A judge says insurers in litigation with Penn State claim a boy told coach Joe Paterno in 1976 that he had been molested by convicted former Nittany Lions assistant football coach Jerry Sandusky, Pennlive.com reported Thursday.
The order by Philadelphia Judge Gary Glazer also cites separate reports in 1987 and 1988 of other unnamed assistant football coaches allegedly witnessing "inappropriate contact between Sandusky and unidentified children."
"An allegation now about an alleged event 40 years ago, as represented by a single line in a court document regarding an insurance issue, with no corroborating evidence, does not change the facts," the Paterno family said in a statement given to Pennlive.com. "Joe Paterno did not, at any time, cover up conduct by Jerry Sandusky."
In a tweet sent early Friday morning, Paterno's son Scott says that "it would be great if everyone waited to see the substance of the allegation before they assume it's true. Because it's not."
Pennlive.com's review of the case file, which remains under seal, found that all the alleged incidents are described in victims' depositions given as part of the still-active insurance coverage case for Sandusky-related claims.
"There is no evidence that reports of these incidents ever went further up the chain of command at PSU," Judge Glazer wrote.
Sandusky is serving decades in prison for sexual abuse of 10 boys, for incidents that dated back to the 1990s. Concrete evidence of earlier allegations had not previously come to light, even though Sandusky was convicted of abusing children he met through the children's charity he founded in 1977.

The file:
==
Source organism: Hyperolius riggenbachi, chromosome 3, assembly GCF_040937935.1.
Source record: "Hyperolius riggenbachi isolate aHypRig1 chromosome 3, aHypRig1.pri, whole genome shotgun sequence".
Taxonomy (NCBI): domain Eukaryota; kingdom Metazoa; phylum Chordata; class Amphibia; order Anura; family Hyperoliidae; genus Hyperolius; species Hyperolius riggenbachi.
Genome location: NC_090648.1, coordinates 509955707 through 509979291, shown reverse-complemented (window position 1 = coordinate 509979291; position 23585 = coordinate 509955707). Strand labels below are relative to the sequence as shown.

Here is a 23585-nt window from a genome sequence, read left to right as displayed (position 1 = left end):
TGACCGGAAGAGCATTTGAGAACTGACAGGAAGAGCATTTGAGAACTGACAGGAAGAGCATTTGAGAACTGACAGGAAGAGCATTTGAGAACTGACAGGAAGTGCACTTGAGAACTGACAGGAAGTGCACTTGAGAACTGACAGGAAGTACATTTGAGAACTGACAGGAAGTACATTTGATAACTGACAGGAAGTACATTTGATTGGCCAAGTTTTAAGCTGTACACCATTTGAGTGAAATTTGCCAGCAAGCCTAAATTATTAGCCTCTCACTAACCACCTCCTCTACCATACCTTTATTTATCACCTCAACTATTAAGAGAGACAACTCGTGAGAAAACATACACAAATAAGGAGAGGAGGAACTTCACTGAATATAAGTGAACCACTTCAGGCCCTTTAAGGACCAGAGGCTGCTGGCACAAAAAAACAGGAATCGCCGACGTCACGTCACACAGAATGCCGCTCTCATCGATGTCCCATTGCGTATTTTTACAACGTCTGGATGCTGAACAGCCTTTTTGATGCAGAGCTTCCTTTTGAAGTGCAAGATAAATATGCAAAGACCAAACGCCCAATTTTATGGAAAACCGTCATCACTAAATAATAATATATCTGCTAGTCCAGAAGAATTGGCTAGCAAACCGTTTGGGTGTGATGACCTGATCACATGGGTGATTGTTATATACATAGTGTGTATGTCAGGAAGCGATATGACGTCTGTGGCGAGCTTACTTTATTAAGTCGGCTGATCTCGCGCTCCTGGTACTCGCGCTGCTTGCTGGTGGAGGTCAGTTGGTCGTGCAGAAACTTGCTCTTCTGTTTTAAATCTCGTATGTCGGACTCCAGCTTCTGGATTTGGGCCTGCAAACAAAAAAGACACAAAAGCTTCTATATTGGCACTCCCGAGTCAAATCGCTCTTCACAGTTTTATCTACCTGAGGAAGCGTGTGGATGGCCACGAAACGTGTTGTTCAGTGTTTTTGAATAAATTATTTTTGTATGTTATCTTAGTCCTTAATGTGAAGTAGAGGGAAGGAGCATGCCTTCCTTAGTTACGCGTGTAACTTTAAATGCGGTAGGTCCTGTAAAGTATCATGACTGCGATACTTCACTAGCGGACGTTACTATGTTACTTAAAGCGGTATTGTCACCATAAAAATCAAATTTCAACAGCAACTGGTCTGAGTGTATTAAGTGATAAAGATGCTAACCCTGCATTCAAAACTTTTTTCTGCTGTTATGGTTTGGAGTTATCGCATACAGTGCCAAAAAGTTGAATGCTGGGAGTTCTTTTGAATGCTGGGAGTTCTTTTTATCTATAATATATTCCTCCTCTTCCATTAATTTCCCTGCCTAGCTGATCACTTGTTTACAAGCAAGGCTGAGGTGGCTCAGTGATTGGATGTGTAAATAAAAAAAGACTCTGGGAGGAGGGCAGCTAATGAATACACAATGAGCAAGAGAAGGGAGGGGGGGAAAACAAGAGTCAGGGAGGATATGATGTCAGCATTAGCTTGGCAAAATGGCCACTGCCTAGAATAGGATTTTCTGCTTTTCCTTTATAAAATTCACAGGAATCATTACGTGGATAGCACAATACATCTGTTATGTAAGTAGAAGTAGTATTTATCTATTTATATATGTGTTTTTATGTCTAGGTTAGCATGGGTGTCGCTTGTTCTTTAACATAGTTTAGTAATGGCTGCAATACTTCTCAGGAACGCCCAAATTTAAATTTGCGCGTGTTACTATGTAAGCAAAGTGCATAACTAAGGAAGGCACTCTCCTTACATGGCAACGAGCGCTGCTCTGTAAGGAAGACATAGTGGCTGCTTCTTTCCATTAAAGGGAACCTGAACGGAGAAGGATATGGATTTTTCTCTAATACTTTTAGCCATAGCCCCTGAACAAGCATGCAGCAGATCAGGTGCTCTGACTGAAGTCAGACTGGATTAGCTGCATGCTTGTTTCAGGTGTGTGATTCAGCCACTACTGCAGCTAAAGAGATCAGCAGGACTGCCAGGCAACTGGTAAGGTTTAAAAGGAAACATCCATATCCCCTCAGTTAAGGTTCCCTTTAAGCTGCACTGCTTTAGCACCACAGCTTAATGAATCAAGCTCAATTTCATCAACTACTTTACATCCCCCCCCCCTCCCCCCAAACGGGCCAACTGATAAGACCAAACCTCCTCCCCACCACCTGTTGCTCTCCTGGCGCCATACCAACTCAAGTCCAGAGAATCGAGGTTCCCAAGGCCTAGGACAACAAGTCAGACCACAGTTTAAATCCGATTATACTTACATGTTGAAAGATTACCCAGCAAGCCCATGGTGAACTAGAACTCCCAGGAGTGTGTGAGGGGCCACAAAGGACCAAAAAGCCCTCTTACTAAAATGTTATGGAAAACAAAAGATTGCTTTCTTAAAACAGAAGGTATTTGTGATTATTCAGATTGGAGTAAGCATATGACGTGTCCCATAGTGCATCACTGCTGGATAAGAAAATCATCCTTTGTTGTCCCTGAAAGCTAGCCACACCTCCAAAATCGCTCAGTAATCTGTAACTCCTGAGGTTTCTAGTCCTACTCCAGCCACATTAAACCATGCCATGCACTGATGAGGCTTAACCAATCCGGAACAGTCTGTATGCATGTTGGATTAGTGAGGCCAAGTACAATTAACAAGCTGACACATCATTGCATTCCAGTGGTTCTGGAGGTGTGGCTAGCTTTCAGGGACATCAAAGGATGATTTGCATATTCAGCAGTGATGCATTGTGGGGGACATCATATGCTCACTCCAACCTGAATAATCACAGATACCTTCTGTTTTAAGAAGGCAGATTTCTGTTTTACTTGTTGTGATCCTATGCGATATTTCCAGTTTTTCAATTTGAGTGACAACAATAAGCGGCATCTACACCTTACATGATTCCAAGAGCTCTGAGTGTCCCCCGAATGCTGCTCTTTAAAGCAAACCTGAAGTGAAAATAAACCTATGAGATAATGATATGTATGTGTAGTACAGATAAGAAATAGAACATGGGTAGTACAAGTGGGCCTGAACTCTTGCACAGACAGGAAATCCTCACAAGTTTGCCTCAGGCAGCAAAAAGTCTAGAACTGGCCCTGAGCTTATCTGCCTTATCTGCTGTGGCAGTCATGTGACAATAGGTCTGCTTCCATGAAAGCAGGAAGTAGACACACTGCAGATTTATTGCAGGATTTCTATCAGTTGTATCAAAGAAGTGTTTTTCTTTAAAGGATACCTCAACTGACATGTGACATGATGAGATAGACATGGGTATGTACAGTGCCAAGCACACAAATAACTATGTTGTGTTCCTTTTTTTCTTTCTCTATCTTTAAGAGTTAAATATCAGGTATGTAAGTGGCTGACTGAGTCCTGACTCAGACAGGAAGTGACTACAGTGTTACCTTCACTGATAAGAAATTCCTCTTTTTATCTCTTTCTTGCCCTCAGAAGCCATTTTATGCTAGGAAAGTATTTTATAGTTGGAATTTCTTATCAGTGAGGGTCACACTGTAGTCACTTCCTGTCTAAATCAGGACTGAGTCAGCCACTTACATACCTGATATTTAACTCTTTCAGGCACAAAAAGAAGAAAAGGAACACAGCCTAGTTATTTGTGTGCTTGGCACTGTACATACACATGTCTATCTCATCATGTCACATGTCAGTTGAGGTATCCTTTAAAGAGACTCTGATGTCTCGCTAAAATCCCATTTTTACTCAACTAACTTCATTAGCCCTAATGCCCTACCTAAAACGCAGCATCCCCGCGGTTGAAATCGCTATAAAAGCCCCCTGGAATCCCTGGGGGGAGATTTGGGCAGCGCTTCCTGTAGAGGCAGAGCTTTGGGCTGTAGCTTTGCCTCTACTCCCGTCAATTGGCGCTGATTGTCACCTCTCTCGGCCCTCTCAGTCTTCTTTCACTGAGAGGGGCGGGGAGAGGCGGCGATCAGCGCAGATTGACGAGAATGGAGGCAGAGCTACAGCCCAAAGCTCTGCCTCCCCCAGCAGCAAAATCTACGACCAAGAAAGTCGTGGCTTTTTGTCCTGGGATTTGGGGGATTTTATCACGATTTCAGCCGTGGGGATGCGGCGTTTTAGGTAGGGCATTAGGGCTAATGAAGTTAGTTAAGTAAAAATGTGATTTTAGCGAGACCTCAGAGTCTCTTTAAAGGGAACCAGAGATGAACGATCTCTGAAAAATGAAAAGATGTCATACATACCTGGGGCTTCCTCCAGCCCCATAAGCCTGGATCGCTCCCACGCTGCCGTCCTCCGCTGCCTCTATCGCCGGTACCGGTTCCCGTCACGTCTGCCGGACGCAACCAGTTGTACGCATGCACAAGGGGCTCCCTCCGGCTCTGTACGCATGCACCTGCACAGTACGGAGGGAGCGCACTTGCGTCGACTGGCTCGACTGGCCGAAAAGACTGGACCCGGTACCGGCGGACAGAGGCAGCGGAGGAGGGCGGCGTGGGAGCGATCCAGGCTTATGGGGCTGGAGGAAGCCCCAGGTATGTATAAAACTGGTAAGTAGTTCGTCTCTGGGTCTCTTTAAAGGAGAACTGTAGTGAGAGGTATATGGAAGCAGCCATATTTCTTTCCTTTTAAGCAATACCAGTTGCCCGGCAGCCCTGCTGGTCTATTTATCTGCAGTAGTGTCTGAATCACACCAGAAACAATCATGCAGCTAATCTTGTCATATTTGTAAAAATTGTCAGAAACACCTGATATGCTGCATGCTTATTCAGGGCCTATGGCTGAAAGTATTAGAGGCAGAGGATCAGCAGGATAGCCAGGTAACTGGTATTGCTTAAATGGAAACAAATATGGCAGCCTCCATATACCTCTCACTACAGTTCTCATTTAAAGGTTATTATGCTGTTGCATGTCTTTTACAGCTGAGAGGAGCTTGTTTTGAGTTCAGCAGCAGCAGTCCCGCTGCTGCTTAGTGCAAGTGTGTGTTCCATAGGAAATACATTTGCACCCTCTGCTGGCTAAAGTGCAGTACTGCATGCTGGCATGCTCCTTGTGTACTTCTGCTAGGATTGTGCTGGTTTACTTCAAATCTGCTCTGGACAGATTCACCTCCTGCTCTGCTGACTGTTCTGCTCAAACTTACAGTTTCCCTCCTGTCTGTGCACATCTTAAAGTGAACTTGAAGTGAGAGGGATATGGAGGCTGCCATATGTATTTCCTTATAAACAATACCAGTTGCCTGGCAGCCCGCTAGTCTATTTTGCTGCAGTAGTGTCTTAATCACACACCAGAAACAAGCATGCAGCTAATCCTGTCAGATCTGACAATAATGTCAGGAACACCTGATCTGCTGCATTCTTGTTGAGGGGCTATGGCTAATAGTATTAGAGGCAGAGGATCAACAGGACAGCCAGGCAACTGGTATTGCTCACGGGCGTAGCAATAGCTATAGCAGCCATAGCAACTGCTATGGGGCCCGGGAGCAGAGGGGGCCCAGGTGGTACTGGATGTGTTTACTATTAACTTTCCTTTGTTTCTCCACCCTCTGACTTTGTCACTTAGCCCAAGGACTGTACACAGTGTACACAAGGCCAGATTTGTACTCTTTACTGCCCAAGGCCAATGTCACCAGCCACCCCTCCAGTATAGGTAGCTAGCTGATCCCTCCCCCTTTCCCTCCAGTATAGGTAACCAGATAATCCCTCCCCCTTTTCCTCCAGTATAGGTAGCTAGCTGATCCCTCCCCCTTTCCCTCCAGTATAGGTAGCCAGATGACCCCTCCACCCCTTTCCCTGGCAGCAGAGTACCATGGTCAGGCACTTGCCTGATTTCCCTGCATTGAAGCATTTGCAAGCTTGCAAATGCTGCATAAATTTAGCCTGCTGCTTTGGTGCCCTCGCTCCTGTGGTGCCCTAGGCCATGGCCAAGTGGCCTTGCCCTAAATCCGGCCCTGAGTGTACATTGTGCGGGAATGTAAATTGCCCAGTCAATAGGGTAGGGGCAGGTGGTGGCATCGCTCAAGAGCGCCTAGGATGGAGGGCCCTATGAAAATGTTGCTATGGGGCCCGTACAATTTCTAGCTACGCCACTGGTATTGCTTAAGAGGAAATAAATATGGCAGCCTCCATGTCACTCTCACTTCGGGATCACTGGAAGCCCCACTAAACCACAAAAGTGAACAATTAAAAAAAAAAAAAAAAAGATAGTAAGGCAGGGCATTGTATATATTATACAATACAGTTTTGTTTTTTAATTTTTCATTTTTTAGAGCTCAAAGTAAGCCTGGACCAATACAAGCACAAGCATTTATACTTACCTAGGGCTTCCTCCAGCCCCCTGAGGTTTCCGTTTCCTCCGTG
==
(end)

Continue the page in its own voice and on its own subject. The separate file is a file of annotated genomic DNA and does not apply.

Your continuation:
Paterno, who died in 2012 as the scandal was unfolding, went to university higher-ups with an assistant's 2001 report of Sandusky abusing a child in a team shower, and told a grand jury in 2011 he didn't "know of anything else'' involving Sandusky.
"I do not know of anything else that Jerry would be involved in of that nature, no. I do not know of it,'' Paterno testified 10 months before Sandusky was first charged, along with two university administrators accused of covering up complaints about him.
Paterno family attorney Wick Sollers told Pennlive.com there is no evidence to corroborate the new disclosure and prove Paterno never covered up Sandusky's actions.
"Through all of this review, there has never been any evidence of inappropriate conduct by Coach Paterno,'' Sollers said. "To the contrary, the evidence clearly shows he shared information with his superiors as appropriate.''
Booker Brooks, who was on Paterno's staff from 1968 to 1983, told ESPN's Josh Moyer he never recalled hearing any such accusation while he was with the program.
"If that'd been talked about, I sure as hell would've remembered it," Brooks said. "Pure garbage."
Penn State spokesman Lawrence Lokman told Pennlive.com that university officials involved in the Sandusky scandal's legal fallout knew broadly of the insurance case's allegations.
"Many, many people, potential victims and victims have come forward to the university as part of that (settlement) process,'' Lokman said. "We do not talk about their specific circumstances.''
Paterno had an unparalleled coaching career at Penn State but was fired in the months between Sandusky's arrest and his own death of lung cancer in early 2012.
Three administrators who worked with him as high-ranking university officials await trial on criminal charges for their handling of the Sandusky scandal.
An appeals court recently threw out many of the charges against former Penn State president Graham Spanier, former vice president Gary Schultz and former athletic director Tim Curley, and state prosecutors did not challenge that decision. No trial date is set.
Sandusky is appealing a 45-count child sexual abuse conviction, and on Thursday was granted a hearing for May 20 as he pursues appeals.
The Associated Press contributed to this report.